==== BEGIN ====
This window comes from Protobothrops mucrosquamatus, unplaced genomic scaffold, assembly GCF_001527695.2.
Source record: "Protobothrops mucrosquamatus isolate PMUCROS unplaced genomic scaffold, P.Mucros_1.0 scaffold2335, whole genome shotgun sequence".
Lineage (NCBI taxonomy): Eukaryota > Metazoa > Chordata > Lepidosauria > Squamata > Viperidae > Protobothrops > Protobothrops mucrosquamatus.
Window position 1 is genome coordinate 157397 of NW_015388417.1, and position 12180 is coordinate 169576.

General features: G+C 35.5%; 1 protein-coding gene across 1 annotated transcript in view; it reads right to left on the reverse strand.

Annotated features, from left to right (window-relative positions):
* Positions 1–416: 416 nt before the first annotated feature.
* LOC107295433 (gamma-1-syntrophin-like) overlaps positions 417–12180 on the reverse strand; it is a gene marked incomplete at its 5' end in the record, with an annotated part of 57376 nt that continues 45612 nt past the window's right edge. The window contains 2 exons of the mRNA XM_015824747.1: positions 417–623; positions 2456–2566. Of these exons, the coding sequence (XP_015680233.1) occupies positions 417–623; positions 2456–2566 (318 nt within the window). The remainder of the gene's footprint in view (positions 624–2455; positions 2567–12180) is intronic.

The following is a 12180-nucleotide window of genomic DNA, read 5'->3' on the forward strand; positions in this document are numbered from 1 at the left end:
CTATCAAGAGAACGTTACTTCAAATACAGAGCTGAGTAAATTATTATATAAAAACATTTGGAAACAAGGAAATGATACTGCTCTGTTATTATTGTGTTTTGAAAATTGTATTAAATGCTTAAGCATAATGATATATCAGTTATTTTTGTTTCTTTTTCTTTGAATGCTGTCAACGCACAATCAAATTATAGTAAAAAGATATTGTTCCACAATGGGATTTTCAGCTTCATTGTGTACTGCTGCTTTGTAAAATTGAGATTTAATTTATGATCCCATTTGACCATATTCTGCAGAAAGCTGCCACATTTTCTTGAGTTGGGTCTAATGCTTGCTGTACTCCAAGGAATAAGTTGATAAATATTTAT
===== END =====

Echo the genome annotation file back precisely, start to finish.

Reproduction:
This window comes from Protobothrops mucrosquamatus, unplaced genomic scaffold, assembly GCF_001527695.2.
Source record: "Protobothrops mucrosquamatus isolate PMUCROS unplaced genomic scaffold, P.Mucros_1.0 scaffold2335, whole genome shotgun sequence".
Lineage (NCBI taxonomy): Eukaryota > Metazoa > Chordata > Lepidosauria > Squamata > Viperidae > Protobothrops > Protobothrops mucrosquamatus.
Window position 1 is genome coordinate 157397 of NW_015388417.1, and position 12180 is coordinate 169576.

General features: G+C 35.5%; 1 protein-coding gene across 1 annotated transcript in view; it reads right to left on the reverse strand.

Annotated features, from left to right (window-relative positions):
* Positions 1–416: 416 nt before the first annotated feature.
* LOC107295433 (gamma-1-syntrophin-like) overlaps positions 417–12180 on the reverse strand; it is a gene marked incomplete at its 5' end in the record, with an annotated part of 57376 nt that continues 45612 nt past the window's right edge. The window contains 2 exons of the mRNA XM_015824747.1: positions 417–623; positions 2456–2566. Of these exons, the coding sequence (XP_015680233.1) occupies positions 417–623; positions 2456–2566 (318 nt within the window). The remainder of the gene's footprint in view (positions 624–2455; positions 2567–12180) is intronic.

The following is a 12180-nucleotide window of genomic DNA, read 5'->3' on the forward strand; positions in this document are numbered from 1 at the left end:
CTATCAAGAGAACGTTACTTCAAATACAGAGCTGAGTAAATTATTATATAAAAACATTTGGAAACAAGGAAATGATACTGCTCTGTTATTATTGTGTTTTGAAAATTGTATTAAATGCTTAAGCATAATGATATATCAGTTATTTTTGTTTCTTTTTCTTTGAATGCTGTCAACGCACAATCAAATTATAGTAAAAAGATATTGTTCCACAATGGGATTTTCAGCTTCATTGTGTACTGCTGCTTTGTAAAATTGAGATTTAATTTATGATCCCATTTGACCATATTCTGCAGAAAGCTGCCACATTTTCTTGAGTTGGGTCTAATGCTTGCTGTACTCCAAGGAATAAGTTGATAAATATTTAT